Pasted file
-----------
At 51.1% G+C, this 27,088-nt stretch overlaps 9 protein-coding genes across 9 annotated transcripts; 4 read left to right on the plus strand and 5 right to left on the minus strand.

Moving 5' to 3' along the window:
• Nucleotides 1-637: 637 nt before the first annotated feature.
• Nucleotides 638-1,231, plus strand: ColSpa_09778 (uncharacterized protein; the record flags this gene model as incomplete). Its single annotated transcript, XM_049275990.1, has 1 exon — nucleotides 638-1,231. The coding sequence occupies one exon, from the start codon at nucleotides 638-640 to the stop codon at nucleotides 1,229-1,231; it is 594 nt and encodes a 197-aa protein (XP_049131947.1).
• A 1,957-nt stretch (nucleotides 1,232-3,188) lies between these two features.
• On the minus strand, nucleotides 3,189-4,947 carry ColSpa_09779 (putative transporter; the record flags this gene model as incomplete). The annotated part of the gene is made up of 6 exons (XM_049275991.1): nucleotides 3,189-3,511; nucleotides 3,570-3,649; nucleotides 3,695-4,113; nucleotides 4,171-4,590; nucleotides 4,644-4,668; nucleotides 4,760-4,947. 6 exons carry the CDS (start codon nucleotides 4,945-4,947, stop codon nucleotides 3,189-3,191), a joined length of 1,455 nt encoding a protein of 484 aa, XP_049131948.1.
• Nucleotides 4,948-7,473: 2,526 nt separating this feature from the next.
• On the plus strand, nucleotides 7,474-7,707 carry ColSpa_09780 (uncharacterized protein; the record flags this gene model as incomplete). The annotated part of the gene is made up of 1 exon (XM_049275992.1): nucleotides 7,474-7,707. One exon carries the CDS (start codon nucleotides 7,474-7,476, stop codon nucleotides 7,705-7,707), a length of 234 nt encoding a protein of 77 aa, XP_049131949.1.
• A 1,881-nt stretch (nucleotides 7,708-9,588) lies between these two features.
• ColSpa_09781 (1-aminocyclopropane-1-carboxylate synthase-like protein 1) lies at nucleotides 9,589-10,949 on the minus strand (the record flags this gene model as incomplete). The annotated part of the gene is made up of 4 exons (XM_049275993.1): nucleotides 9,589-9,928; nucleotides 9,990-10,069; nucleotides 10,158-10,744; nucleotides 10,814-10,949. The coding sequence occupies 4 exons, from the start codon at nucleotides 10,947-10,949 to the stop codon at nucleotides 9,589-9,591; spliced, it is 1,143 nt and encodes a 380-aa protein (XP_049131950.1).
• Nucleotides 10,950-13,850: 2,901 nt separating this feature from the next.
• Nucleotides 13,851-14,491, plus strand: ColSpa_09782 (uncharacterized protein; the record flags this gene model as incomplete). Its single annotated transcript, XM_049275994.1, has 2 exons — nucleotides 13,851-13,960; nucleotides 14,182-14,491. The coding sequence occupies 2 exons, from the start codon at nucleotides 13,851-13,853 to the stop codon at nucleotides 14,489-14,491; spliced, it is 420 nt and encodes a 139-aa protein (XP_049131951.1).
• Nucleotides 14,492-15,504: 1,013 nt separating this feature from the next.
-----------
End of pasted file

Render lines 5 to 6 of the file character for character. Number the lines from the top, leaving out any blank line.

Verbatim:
• A 1,957-nt stretch (nucleotides 1,232-3,188) lies between these two features.
• On the minus strand, nucleotides 3,189-4,947 carry ColSpa_09779 (putative transporter; the record flags this gene model as incomplete). The annotated part of the gene is made up of 6 exons (XM_049275991.1): nucleotides 3,189-3,511; nucleotides 3,570-3,649; nucleotides 3,695-4,113; nucleotides 4,171-4,590; nucleotides 4,644-4,668; nucleotides 4,760-4,947. 6 exons carry the CDS (start codon nucleotides 4,945-4,947, stop codon nucleotides 3,189-3,191), a joined length of 1,455 nt encoding a protein of 484 aa, XP_049131948.1.